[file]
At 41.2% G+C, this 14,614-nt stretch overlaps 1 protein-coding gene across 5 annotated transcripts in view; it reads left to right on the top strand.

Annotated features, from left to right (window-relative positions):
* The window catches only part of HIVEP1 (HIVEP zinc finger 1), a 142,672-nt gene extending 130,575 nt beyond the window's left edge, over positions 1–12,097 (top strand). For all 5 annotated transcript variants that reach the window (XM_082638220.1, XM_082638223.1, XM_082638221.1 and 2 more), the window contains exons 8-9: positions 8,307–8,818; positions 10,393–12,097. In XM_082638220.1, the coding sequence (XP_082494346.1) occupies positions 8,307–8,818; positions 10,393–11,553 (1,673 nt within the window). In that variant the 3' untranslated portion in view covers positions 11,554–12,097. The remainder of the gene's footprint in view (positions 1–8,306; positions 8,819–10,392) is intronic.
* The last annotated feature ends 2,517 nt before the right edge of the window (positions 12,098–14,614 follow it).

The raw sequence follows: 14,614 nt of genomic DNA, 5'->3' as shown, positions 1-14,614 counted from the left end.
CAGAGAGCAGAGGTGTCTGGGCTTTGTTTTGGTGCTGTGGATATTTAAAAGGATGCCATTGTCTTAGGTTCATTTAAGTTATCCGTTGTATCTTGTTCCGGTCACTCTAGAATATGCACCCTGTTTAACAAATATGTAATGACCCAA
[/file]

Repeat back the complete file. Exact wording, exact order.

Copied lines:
At 41.2% G+C, this 14,614-nt stretch overlaps 1 protein-coding gene across 5 annotated transcripts in view; it reads left to right on the top strand.

Annotated features, from left to right (window-relative positions):
* The window catches only part of HIVEP1 (HIVEP zinc finger 1), a 142,672-nt gene extending 130,575 nt beyond the window's left edge, over positions 1–12,097 (top strand). For all 5 annotated transcript variants that reach the window (XM_082638220.1, XM_082638223.1, XM_082638221.1 and 2 more), the window contains exons 8-9: positions 8,307–8,818; positions 10,393–12,097. In XM_082638220.1, the coding sequence (XP_082494346.1) occupies positions 8,307–8,818; positions 10,393–11,553 (1,673 nt within the window). In that variant the 3' untranslated portion in view covers positions 11,554–12,097. The remainder of the gene's footprint in view (positions 1–8,306; positions 8,819–10,392) is intronic.
* The last annotated feature ends 2,517 nt before the right edge of the window (positions 12,098–14,614 follow it).

The raw sequence follows: 14,614 nt of genomic DNA, 5'->3' as shown, positions 1-14,614 counted from the left end.
CAGAGAGCAGAGGTGTCTGGGCTTTGTTTTGGTGCTGTGGATATTTAAAAGGATGCCATTGTCTTAGGTTCATTTAAGTTATCCGTTGTATCTTGTTCCGGTCACTCTAGAATATGCACCCTGTTTAACAAATATGTAATGACCCAA